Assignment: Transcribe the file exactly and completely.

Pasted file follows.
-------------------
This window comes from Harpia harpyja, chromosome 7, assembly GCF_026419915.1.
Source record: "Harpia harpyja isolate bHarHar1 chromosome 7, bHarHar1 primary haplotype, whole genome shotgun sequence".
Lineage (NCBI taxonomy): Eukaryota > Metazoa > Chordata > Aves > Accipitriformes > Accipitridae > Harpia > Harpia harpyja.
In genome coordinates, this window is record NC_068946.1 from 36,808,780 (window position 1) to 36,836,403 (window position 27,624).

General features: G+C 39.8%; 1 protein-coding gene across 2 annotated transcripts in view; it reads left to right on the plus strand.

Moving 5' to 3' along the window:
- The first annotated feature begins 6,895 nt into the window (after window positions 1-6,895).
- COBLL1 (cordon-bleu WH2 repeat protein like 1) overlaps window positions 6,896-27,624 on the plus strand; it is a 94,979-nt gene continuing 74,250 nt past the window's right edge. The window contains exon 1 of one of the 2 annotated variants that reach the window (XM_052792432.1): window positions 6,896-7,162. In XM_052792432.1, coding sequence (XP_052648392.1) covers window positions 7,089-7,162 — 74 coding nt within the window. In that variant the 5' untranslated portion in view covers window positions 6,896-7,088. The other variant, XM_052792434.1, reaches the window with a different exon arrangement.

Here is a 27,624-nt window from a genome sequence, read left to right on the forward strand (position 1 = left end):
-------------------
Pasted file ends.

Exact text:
This window comes from Harpia harpyja, chromosome 7, assembly GCF_026419915.1.
Source record: "Harpia harpyja isolate bHarHar1 chromosome 7, bHarHar1 primary haplotype, whole genome shotgun sequence".
Lineage (NCBI taxonomy): Eukaryota > Metazoa > Chordata > Aves > Accipitriformes > Accipitridae > Harpia > Harpia harpyja.
In genome coordinates, this window is record NC_068946.1 from 36,808,780 (window position 1) to 36,836,403 (window position 27,624).

General features: G+C 39.8%; 1 protein-coding gene across 2 annotated transcripts in view; it reads left to right on the plus strand.

Moving 5' to 3' along the window:
- The first annotated feature begins 6,895 nt into the window (after window positions 1-6,895).
- COBLL1 (cordon-bleu WH2 repeat protein like 1) overlaps window positions 6,896-27,624 on the plus strand; it is a 94,979-nt gene continuing 74,250 nt past the window's right edge. The window contains exon 1 of one of the 2 annotated variants that reach the window (XM_052792432.1): window positions 6,896-7,162. In XM_052792432.1, coding sequence (XP_052648392.1) covers window positions 7,089-7,162 — 74 coding nt within the window. In that variant the 5' untranslated portion in view covers window positions 6,896-7,088. The other variant, XM_052792434.1, reaches the window with a different exon arrangement.

Here is a 27,624-nt window from a genome sequence, read left to right on the forward strand (position 1 = left end):